At first glance, breakfast foods and holiday sweaters have nothing to do with each other but the folks at Kellogg’s thought differently. They marketed a special version of Pop-Tarts with silly sweater designs that could serve as novel stocking stuffers, package embellishments, or morning pastries and the “limited edition” sugar cookie flavor earned it a prominent display in the store.

Saying something is the holiday version of a product is often enough to make the ordinary special enough to spur purchasing. Look around at all the holiday soaps, paper plates, dog treats, air fresheners, cereals, cakes and just about every item imaginable that features a Christmas version of the same product. It happens in the fall with pumpkin spice flavors for everything as well as for Valentine’s Day, Easter and just about every opportunity manufacturers can find to make something appear new.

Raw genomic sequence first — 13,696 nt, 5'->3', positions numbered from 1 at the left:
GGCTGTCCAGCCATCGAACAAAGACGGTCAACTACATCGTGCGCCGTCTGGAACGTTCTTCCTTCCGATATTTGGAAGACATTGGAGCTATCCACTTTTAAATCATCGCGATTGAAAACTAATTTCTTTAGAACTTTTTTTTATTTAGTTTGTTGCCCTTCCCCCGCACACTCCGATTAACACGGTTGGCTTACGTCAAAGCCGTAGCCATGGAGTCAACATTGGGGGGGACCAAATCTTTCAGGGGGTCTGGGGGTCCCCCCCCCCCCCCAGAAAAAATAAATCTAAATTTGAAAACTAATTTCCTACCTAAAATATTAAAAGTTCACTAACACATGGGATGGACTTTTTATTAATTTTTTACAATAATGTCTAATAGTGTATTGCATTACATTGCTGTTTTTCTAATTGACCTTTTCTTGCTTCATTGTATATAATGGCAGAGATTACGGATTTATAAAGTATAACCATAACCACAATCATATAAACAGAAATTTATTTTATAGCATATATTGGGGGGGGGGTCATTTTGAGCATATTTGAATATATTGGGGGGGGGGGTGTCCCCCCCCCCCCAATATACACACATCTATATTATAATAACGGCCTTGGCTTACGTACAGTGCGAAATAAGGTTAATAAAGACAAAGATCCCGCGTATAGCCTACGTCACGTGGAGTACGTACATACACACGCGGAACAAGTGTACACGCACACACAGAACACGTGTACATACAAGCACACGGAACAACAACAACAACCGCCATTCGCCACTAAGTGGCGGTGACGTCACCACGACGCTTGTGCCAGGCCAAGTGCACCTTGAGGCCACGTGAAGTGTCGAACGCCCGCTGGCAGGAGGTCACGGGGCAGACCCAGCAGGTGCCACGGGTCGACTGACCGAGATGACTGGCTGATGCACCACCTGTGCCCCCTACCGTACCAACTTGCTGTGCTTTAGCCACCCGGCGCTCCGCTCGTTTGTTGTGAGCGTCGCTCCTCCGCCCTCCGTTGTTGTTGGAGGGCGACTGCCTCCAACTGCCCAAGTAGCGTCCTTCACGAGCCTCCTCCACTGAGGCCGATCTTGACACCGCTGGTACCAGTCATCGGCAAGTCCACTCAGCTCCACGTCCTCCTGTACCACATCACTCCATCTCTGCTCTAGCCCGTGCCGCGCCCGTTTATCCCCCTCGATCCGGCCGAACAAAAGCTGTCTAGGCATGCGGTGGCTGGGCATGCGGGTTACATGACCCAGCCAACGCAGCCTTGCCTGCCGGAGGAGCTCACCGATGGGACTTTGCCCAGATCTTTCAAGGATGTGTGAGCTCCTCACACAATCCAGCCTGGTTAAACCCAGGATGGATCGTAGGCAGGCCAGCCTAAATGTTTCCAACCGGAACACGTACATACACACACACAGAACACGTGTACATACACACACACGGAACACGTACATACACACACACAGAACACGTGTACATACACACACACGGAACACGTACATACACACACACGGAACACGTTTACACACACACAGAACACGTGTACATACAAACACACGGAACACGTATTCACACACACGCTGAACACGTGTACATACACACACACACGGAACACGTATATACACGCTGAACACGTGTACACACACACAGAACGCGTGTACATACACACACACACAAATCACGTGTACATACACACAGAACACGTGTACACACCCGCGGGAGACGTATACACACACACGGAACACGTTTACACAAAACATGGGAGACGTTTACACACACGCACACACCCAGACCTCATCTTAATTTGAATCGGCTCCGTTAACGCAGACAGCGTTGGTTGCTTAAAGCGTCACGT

It doesn’t take much to make an ordinary product seem festive. Look at what you offer in a new light and with a broad imagination. If Pop-Tarts can feature ugly sweaters, maybe your offerings can add a bit of holiday fun and reach a wider audience as a result.

I'm the chief connector at leadership dots where I serve as "the string" for individuals and organizations. Like stringing pearls together to make a necklace, "being the string" is an intentional way of thinking and behaving – making linkages between things that otherwise appear random or unconnected – whether that be supervising a staff, completing a dissertation or advancing a project in the workplace. I share daily leadership dots on my blog to provide examples of “the string” in action. I use the string philosophy through coaching, consulting and teaching to help others build capacity in themselves and their organizations. I craft analogies and metaphors that help people comprehend complex topics and understand their role in the system. My favorite work involves helping those new to supervision or newly promoted supervisors build confidence and learn the skills necessary to effectively lead their team.

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